Siobhan

We were staying just outside of Galway City, my mother and I, and I had wanted, in my eager research, to visit the Aran Islands. So, we booked a ferry that would, within the hour, drop us at the smallest island, Inis Oirr. We left the hotel early and drove through narrow streets and cozy green, to reach the foggy shoreline. Early, we waited in the coolness until the Irish-speaking men helped us on.


We sat in the open air, along the railings through which the sea breeze moved freely in and out. My hair whipped my eyes and cheeks as I sat sideways to move forward with the boat. With just enough room for four people, two women joined our little cocoon of a seating. One older, and one younger, they were sweet and gentle about asking permission. I tied my hair back.


Something in me led me to conversation—"Where are you from?"—and this opened up the perfect opportunity. Siobhan and her niece Amelda, the names we only discovered later, were from Ireland, enjoying some holiday before the niece had to return to work. They had been visiting historical sites, including Kylemore Abbey, to which Siobhan insisted we go. She crafted these stories and wove them together to teach us both of the spirit and generosity that radiated from this place. "It's magical," she said, as she brought it to life right there.


And I had long wondered about Irish magic. I had just finished this book called, Women of the Celts, and I was filled with this hunger to know more about mythology and feminism and how Ireland wove them together. I was curious, but didn't yet have the questions. Yet, Siobhan had the answers.


She knew these theories I had learned of how women are both mothers and lovers to men... of how Ireland itself is a Goddess, alive and feminine. We talked about the imagery of the womb and how an urn is simply replicating that vessel and return to the spirit world.


She told me of the Age of Aquarius and how we were all here for this change. "Balance and harmony," she explained, as she unraveled the origins of patriarchy, and how women are feared and hated for their spiritual connections and abilities. "But this," she said, "is finally outdated."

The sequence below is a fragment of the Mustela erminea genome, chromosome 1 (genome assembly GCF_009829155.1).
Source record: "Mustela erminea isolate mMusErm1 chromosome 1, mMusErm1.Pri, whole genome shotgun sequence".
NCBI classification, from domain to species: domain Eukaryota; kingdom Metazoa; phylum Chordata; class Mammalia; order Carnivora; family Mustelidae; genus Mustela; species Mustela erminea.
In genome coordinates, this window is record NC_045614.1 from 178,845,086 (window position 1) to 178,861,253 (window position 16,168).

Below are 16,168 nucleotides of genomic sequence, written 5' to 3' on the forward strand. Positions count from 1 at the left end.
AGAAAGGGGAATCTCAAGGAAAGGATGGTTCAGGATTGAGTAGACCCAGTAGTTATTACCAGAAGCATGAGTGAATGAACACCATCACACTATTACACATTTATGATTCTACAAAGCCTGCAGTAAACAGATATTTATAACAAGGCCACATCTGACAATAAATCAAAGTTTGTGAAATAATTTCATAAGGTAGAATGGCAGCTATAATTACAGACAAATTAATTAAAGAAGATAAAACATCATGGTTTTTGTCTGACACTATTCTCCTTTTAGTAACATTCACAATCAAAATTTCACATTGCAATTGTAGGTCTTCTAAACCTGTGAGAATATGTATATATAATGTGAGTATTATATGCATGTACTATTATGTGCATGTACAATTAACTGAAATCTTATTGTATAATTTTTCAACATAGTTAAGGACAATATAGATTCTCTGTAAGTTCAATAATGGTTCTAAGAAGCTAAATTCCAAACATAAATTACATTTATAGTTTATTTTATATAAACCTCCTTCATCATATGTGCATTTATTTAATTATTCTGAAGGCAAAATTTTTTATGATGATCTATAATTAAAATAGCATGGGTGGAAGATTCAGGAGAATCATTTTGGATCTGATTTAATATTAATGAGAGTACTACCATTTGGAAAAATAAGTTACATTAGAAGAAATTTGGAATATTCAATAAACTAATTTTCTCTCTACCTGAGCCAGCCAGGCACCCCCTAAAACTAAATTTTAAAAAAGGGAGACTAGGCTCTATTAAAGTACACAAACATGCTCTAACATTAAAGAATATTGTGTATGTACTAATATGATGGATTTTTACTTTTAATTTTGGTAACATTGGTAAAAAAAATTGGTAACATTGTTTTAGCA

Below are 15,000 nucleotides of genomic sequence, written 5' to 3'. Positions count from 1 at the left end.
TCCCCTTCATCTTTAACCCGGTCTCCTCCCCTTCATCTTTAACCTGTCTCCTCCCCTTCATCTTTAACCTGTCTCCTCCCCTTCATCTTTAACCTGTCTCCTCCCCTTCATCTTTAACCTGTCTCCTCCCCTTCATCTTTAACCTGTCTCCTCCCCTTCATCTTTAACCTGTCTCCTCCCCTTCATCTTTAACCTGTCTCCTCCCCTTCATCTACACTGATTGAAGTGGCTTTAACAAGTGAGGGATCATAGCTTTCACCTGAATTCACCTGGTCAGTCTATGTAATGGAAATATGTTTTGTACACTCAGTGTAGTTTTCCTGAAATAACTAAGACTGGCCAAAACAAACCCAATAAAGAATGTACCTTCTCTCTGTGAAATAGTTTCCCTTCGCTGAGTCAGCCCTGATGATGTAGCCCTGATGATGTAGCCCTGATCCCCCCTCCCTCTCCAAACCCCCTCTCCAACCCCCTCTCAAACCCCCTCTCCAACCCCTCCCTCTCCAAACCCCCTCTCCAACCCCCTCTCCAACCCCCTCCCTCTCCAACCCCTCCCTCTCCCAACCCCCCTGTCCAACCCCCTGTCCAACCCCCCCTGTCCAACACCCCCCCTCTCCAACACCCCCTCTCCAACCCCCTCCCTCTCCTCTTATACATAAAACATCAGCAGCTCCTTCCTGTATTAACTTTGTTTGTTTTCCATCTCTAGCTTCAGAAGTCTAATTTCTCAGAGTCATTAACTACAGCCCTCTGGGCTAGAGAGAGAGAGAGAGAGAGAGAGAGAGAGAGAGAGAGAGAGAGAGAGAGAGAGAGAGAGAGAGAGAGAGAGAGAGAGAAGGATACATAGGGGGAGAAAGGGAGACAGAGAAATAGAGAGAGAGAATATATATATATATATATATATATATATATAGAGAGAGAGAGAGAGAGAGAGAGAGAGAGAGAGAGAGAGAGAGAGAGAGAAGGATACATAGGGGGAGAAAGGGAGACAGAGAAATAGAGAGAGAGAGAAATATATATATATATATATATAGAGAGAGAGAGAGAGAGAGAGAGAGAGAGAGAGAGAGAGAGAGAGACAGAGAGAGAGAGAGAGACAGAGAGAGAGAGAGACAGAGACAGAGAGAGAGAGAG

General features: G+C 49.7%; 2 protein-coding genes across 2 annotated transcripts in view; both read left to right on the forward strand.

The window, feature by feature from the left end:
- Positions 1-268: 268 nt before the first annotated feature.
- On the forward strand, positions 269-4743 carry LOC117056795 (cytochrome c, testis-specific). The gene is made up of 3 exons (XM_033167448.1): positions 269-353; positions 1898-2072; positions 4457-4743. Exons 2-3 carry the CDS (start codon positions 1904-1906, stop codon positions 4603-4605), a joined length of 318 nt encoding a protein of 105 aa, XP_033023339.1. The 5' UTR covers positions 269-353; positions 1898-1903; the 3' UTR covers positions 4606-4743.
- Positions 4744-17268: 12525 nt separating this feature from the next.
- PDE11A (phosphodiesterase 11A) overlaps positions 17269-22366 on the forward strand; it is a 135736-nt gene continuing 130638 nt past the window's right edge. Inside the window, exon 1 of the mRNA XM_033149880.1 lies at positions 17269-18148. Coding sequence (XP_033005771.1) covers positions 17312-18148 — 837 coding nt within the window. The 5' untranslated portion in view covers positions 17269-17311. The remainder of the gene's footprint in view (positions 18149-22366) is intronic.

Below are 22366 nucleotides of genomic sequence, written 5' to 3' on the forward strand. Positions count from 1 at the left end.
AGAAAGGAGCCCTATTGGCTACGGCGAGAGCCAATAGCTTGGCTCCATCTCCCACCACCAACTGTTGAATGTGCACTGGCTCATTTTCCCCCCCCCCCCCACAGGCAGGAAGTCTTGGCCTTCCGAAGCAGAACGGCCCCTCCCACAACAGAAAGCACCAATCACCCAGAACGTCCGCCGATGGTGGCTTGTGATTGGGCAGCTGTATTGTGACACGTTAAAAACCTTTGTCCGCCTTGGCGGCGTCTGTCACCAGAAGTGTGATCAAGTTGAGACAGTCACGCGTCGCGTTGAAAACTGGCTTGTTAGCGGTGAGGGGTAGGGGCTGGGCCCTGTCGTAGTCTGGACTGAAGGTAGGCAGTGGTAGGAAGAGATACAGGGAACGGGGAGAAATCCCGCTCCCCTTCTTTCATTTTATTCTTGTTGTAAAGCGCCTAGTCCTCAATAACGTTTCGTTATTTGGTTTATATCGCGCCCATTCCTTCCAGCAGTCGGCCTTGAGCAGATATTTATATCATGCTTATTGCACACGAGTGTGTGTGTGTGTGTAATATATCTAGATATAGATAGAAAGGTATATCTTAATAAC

And I knew she saw me in herself. She was the wise woman, and I was the maiden eager to learn. We laughed at how these doors were closing for her, as she had lived a life of passionate work within English and creative writing, but was ready to retire and settle with her husband, no kids; and how there were so many doors opening for me, freshly graduated and confused on how to walk with these passions and gifts in the world. "I think it not a coincidence that we met," she said, and I was comforted that she felt this way too. She was just as amazed with me as I was her, and left me with her email, as we departed the ferry, singing tunes of St. Brigid and spirals.


The island only enhanced our conversation as the stone pathways and ancient ruins, formed sacred architecture that we walked and biked. So small and isolated, the residents spoke Irish and very much kept alive the land's energy. I felt immensely connected to the now, and could feel within my breath, how those before me felt this way too, how they carried it into the future.


Sunburnt and hungry, my mom and I caught the last departing ferry of the day, On a different island, Siobhan and Amelda caught this one too. Of course, we snatched those same seats and proceeded to talk once more about our experiences and questions. I learned of her cat and his unique insight, as I voiced the power of my grandpa who can't read or write.


By the end of it, I was sad to go. I gave her and her niece a hug, and left, more than fulfilled, in my bones. I've been writing to her, and her me, as she continues to offer such feminine wisdom. She was the magic I had been waiting to meet.

3 views0 comments

Recent Posts

See All